11R63. Biological Micro- and Nanotribology: Nature’s Solutions. NanoScience and Technology Series. - M Scherge (IAVF Antriebstechnik AG, Im Schlehert 32, Karlsruhe, 76187, Germany) and SS Gorb (Biologische Mikrotribologie Gruppe, MPI fur Entwicklungsbiologie, Spemannstr 35, Tubingen, 72076, Germany). Springer-Verlag, New York. 2001. 304 pp. ISBN 3-540-41188-7. $74.95.

Reviewed by JL Lewis (Orthopaedic Surgery and Mech Eng, Univ of Minnesota, 420 Delaware St, SE, Box 289, Minneapolis MN 55455).

This book describes the methods, questions, and knowledge base of tribology and adhesion phenomena that occurs in nature. This is a reference book intended for those interested in beginning research in this field. The book is organized into four sections, beginning with an overview of engineering tribology. The second section provides the core of the text, with examples of lubrication, adhesion, anti-adhesion, and friction in natural biological systems. This includes discussion of cartilage lubrication, friction of fish and snake skin, adhesion in mollusks and crustaceans, and anti-adhesives in plants. The third section describes test equipment used in this field, mainly tools of surface science, such as microtribometers, nanoindenters, spectrometers, and various microscopes. The fourth section describes three case studies of bio-tribology, all of these dealing with some aspect of the contact pads of insects.

This is really a pioneering work for introducing a fascinating topic. Nature has devised ingenious solutions to sticking, sliding, and wear. There is certainly much to be learned that may lead to useful technological solutions, in the spirit of biomimetics. However, because of its pioneering nature, the book leaves much work to be done. As the authors point out, “Even selected examples show the present state of knowledge is very poor.” The description of the field in section two is more an anatomy description, rather than a description of tribological mechanisms in nature, most of which are apparently poorly understood. There is heavy emphasis on adhesion mechanisms, which would not normally be thought of as tribology. The review of tribology in section one is necessarily cursory, but one would need to have a good background in tribology to follow it in much detail, and if one had that background, section one would probably not be needed. The book is well prepared, with clear figures, although there are some slips in editing. For example, cartilage tissue composition is briefly described and the reader referred to a figure of synovial membrane for illustration. Overall, however, the book is pleasing to read, and the figures are clear. There is an extensive bibliography, which would be especially useful for new researchers in this field.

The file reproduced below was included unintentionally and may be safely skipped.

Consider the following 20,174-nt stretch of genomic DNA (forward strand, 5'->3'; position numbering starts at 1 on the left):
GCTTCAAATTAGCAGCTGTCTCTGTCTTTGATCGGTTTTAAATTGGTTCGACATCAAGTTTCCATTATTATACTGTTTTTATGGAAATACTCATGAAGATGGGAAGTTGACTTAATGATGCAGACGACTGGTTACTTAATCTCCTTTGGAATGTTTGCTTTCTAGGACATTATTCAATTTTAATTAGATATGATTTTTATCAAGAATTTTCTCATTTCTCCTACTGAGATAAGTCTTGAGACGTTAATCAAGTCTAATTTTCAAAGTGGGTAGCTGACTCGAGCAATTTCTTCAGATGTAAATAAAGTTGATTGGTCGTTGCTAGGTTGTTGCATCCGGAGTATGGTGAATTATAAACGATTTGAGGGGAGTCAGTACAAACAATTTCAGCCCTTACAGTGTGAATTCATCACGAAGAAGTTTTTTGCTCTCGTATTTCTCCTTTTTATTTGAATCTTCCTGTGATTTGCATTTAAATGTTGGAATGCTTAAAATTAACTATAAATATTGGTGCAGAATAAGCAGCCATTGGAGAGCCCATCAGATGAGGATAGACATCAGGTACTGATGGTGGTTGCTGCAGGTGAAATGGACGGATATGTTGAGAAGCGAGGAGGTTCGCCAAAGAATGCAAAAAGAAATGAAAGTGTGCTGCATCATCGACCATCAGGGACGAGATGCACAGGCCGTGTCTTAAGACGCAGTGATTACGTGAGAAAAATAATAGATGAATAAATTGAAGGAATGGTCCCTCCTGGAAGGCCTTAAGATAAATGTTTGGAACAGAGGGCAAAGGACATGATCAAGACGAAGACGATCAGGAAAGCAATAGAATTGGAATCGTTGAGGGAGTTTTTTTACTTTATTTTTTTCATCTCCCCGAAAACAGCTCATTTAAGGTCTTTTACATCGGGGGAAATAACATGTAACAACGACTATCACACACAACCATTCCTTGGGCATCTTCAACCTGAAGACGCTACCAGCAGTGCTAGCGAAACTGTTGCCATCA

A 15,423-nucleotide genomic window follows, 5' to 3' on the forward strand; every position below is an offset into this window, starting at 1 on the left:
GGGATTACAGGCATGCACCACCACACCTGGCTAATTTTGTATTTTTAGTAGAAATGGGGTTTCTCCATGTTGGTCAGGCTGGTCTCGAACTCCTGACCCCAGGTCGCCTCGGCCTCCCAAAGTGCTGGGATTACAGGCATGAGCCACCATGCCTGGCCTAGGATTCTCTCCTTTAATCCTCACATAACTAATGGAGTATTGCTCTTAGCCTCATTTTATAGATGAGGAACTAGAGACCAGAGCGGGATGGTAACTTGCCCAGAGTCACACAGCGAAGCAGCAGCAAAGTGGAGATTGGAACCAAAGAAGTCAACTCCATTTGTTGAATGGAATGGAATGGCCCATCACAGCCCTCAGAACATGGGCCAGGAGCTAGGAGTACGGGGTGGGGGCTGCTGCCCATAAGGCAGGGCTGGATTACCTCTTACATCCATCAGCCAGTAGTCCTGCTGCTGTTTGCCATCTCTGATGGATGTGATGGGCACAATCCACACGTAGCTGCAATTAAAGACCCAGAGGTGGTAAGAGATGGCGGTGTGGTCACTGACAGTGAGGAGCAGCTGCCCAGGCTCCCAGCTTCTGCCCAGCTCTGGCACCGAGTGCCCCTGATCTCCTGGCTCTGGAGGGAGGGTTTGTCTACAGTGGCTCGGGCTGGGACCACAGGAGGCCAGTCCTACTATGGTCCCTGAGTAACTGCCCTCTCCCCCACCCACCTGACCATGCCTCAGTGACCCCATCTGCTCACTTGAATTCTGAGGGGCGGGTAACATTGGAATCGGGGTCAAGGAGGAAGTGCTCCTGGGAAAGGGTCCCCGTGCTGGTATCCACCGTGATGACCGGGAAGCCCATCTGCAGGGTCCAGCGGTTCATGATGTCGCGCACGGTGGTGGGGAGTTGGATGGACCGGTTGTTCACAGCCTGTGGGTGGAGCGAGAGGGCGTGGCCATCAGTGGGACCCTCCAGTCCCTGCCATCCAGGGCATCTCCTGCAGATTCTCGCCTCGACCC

Although there are many limitations to this book, it does achieve its intended goal. This is a good source for someone wanting to begin or explore research potentials in this field. After reading Biological Micro- and Nanotribology: Nature’s Solutions, one has a sense of the questions, methods, and literature in the field. It would be a useful purchase for individuals and reference libraries.